For participants receiving resilience training with biofeedback, the animated ball and audible tones are rendered in similar fashion to that without biofeedback. Two modes of graphic biofeedback are provided: a trending HRV chart and a real-time dynamic HRV meter. The chart and meter are updated every 2 seconds against a color-coded background to show movement between calm (green) and stressful (red) psychophysiological states, reflecting higher and lower parasympathetic activation.

    Figure 3. (a) Resilience training begins with verification of heart rate (HR) data quality to ensure high-quality heart rate variability (HRV) biofeedback. (b) Once the HR is checked, participants sit at rest for a 3-minute baseline period. (c) Then participants receive paced breathing via an audiovisual graphic animation (top), while the HR signal, HRV trend, and instantaneous HRV meter are displayed in real time (bottom).
    View this figure

    On study days 0 and 1, and after 6 weeks of training, participants complete an enhanced training regimen called the Training Game. The Training Game builds on the basic resilience training exercise by incorporating the Eriksen flanker task [33], a game-like cognitive stress exercise designed to elicit psychophysiological stress. The Eriksen flanker task heightens psychological stress by requiring attention, providing anticipation, and imposing conflict in higher brain function. As before, HRV is measured throughout the Training Game, thereby allowing for objective assessment of resilience before and after 6 weeks of training.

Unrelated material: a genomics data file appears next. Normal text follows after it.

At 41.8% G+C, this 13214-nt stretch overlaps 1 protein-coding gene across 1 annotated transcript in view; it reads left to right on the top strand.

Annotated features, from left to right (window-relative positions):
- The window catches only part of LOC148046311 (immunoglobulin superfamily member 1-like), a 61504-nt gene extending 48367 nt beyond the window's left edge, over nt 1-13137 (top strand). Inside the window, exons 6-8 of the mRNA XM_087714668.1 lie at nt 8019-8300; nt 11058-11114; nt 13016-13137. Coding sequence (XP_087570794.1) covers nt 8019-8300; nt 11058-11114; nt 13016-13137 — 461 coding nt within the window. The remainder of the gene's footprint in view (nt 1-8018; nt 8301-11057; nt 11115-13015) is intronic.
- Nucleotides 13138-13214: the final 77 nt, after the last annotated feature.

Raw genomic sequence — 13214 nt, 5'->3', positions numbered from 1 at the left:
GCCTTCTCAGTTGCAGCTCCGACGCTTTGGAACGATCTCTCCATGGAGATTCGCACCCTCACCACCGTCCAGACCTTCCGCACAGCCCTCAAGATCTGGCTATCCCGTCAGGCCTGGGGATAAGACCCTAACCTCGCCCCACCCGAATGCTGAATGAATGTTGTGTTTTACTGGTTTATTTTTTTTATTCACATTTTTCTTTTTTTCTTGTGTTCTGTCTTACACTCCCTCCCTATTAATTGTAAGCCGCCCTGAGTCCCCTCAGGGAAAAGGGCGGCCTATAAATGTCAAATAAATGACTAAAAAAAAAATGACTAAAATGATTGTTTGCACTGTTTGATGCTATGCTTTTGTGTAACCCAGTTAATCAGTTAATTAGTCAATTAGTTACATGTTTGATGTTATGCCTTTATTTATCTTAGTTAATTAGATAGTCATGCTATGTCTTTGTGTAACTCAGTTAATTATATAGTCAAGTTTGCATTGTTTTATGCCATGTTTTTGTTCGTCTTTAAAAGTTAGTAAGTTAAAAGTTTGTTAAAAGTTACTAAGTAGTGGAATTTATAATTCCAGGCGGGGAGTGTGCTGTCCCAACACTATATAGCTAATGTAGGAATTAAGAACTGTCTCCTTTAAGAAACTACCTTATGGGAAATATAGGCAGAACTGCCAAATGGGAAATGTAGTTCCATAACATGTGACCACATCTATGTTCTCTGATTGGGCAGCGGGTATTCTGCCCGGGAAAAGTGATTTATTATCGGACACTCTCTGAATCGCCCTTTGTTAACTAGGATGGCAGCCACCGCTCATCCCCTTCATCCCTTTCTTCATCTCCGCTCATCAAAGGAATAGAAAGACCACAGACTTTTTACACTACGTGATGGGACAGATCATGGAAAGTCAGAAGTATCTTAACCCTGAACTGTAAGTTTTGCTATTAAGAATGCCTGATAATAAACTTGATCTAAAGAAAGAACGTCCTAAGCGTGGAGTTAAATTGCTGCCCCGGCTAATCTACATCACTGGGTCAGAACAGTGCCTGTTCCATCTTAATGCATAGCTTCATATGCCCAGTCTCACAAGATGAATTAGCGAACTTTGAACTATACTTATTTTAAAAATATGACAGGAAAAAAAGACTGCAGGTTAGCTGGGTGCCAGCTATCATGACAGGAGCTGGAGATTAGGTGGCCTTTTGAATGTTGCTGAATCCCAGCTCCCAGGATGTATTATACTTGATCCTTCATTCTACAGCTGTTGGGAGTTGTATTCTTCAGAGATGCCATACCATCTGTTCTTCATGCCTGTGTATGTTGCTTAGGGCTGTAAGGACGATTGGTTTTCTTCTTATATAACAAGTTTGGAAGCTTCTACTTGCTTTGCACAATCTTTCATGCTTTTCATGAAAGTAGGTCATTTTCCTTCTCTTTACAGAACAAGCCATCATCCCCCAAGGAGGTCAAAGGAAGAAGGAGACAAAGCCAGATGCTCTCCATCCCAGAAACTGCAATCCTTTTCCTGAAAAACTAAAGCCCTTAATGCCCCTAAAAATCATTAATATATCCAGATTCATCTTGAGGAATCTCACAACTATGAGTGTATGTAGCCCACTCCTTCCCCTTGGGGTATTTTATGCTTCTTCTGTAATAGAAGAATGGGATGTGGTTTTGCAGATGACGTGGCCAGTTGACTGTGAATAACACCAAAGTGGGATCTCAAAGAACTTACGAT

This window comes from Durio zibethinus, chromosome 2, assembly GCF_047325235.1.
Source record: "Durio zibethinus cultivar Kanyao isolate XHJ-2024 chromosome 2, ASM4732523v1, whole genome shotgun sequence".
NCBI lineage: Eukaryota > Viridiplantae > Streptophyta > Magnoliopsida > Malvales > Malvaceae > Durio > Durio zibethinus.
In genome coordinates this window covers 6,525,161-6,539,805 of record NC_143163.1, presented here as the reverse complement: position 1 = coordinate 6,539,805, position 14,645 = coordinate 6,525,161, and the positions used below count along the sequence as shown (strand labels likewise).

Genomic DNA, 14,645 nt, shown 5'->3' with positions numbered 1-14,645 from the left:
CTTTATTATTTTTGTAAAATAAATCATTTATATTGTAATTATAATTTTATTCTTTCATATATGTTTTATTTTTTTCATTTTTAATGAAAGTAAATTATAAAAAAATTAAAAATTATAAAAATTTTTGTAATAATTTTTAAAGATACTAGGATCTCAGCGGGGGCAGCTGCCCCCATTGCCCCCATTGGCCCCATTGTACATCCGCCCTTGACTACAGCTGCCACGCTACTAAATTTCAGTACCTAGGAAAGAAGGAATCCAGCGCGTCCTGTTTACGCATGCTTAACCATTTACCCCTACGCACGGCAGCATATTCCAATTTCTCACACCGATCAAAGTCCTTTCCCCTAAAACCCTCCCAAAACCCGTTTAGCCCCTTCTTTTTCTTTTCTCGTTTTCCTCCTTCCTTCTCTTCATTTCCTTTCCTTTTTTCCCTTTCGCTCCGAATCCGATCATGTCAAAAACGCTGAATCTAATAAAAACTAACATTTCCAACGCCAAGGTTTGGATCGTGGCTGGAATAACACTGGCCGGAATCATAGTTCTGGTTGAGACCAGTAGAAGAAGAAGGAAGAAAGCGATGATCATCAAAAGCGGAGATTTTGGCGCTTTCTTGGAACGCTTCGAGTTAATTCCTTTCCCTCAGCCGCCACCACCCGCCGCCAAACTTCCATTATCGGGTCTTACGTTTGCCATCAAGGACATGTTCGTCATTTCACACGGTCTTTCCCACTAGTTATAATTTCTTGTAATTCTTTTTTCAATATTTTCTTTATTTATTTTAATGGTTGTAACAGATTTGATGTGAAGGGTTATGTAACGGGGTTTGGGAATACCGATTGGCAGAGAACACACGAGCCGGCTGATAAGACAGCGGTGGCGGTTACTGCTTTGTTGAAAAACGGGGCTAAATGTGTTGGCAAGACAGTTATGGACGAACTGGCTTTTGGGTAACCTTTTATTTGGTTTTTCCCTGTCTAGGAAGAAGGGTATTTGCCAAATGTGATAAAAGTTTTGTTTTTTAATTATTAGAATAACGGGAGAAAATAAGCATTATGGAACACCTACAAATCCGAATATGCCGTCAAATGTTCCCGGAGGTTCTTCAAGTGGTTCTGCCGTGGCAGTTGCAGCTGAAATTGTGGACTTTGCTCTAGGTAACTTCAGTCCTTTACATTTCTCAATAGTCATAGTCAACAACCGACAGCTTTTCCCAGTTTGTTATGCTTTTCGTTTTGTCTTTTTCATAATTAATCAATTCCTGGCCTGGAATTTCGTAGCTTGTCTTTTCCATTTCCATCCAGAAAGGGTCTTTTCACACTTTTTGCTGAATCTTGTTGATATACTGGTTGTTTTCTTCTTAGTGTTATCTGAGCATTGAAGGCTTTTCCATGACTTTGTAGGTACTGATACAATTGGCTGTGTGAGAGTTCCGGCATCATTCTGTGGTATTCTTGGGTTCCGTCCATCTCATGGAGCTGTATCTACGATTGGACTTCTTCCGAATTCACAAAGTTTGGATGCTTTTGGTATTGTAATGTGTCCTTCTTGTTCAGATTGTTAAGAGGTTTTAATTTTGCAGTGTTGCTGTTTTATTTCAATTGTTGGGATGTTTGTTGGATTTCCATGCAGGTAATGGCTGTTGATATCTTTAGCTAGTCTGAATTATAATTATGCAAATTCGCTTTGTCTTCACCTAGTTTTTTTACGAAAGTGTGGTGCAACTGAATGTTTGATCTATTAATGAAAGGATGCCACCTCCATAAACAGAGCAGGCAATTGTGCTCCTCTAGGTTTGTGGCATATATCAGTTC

The Training Game begins with a 3-minute rest, followed by instructions on performing the Eriksen flanker task (Figure 4a). When ready, the participant begins the Eriksen flanker task, which presents a series of stimulus screens comprising a field of arrows pointing to the left or right, with a central arrow that may be congruent or incongruent in direction with the 4 bounding arrows on either side (Figure 4b). The 4 bounding arrows are randomly rendered as pointing left or right, resulting in 4 available stimulus combinations. At a random interval ranging from 1 to 3 seconds, 1 of the 4 combinations of the central and flanking arrows is selected at random and presented for 400 milliseconds. Participants have 2.7 seconds to respond by tapping the left or right button to indicate the direction of the central arrow. The Eriksen flanker task continues presenting stimuli for 4 minutes, then the BART app advances to a 3-minute poststress recovery phase of sitting at rest (Figure 4c). After recovery, resilience training is provided as previously described with paced breathing at 5 or 6 breaths per minute, with or without HRV biofeedback.